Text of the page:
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@InProceedings{VargasRutlOrtl:2006:OnMoEN,
               author = "Vargas, Gabriel and Rutllant, Jos{\'e} and Ortlieb, Luc",
          affiliation = "Universidad de Chile, Facultad de Ciencias F{\'{\i}}sicas y 
                         Matem{\'a}ticas, Departamento de Geolog{\'{\i}}a, Plaza Ercilla 
                         803, Santiago, Chile (Vargas). and Universidad de Chile, Facultad 
                         de Ciencias F{\'{\i}}sicas y Matem{\'a}ticas, Departamento de 
                         Geof{\'{\i}}sica, Blanco Encalada 2002, Santiago, Chile 
                         (Rutllant). and Institut de Recherche pour le D{\'e}veloppement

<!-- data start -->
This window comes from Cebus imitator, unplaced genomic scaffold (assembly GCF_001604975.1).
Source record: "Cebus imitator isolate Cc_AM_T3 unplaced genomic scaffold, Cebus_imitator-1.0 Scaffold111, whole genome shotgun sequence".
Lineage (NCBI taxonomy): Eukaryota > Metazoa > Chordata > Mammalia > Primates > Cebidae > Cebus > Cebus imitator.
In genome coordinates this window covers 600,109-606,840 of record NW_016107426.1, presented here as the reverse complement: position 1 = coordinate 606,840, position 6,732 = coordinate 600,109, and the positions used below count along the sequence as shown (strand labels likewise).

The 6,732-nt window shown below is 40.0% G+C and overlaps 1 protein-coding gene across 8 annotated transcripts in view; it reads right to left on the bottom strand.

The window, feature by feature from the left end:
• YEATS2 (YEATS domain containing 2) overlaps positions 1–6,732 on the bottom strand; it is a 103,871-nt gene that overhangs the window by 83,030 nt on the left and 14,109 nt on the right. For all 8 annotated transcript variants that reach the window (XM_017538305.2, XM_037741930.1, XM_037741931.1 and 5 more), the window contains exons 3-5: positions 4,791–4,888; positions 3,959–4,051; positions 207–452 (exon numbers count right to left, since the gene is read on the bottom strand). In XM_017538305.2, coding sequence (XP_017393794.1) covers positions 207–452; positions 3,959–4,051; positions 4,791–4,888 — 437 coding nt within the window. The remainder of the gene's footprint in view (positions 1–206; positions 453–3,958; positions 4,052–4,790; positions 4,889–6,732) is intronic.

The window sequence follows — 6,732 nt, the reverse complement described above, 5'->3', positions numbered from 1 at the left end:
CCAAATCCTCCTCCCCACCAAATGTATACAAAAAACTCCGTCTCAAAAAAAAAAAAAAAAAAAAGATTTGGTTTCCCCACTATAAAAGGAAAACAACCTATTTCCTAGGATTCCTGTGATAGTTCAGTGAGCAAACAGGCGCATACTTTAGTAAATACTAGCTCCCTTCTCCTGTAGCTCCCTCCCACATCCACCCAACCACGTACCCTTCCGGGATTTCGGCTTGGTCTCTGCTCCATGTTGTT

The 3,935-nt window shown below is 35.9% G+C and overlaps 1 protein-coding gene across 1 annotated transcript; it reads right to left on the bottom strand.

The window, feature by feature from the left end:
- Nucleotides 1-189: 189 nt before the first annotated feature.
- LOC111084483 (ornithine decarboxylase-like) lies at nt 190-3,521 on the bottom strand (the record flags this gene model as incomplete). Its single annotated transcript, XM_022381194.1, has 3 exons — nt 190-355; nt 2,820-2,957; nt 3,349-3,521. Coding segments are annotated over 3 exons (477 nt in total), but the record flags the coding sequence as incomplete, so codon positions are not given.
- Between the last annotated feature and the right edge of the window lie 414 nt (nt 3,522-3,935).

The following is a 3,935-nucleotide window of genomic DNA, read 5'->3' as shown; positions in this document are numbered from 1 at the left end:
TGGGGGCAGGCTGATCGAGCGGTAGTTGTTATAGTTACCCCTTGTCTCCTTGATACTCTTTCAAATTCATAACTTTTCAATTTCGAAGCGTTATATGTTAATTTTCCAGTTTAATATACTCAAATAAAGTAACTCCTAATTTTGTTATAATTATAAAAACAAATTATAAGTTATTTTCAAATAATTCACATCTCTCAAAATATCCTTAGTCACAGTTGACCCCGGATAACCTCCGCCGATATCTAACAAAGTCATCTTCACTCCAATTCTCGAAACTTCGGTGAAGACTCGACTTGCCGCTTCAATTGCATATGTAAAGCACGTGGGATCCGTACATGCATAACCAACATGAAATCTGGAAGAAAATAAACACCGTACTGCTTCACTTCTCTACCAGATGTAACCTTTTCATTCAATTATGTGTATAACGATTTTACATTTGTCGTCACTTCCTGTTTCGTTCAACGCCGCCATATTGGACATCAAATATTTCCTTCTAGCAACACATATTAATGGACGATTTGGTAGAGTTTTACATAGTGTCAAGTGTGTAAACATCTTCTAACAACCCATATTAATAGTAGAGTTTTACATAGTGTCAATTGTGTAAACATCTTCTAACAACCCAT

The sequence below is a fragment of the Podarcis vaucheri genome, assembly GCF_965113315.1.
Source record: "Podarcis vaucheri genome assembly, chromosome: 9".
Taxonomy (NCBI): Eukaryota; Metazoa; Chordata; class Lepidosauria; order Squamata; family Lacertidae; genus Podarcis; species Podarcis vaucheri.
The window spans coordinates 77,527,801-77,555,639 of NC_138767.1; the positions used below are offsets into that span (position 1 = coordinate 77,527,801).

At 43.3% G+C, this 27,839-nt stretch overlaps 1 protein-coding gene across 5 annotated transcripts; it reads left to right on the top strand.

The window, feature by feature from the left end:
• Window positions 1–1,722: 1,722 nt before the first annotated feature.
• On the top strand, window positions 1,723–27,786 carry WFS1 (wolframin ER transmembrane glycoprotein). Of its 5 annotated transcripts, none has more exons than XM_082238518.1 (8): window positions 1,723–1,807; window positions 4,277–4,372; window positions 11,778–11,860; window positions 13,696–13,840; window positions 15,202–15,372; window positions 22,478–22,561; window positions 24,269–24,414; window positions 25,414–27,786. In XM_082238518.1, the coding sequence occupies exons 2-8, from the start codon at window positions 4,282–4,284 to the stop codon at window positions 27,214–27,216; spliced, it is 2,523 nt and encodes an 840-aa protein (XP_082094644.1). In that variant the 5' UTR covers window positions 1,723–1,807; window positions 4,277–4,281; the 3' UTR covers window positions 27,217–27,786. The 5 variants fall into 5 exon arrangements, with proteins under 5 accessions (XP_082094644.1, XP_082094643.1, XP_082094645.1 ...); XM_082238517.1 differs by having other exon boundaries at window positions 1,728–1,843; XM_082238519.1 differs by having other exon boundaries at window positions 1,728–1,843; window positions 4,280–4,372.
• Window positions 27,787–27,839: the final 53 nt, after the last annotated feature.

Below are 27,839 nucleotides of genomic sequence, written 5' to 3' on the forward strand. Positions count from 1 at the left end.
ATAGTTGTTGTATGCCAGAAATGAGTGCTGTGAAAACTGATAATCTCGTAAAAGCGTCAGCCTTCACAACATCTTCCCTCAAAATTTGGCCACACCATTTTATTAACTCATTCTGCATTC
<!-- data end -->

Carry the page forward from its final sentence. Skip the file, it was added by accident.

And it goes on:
(IRD), PALEOTROPIQUE, 32 Avenue Henri Varagnat, F-93143, Bondy 
                         Cedex, France.",
                title = "Onset of modern ENSO teleconnections and climate mechanisms for 
                         Holocene debris flows along the hyperarid coast of Northern 
                         Chile-Southern Peru",
            booktitle = "Proceedings...",
                 year = "2006",
               editor = "Vera, Carolina and Nobre, Carlos",
                pages = "1629--1634",
         organization = "International Conference on Southern Hemisphere Meteorology and 
                         Oceanography, 8. (ICSHMO).",
            publisher = "American Meteorological Society (AMS)",
              address = "45 Beacon Hill Road, Boston, MA, USA",
             keywords = "Coastal Atacama desert, El Niņo-Southern oscillation, Holocene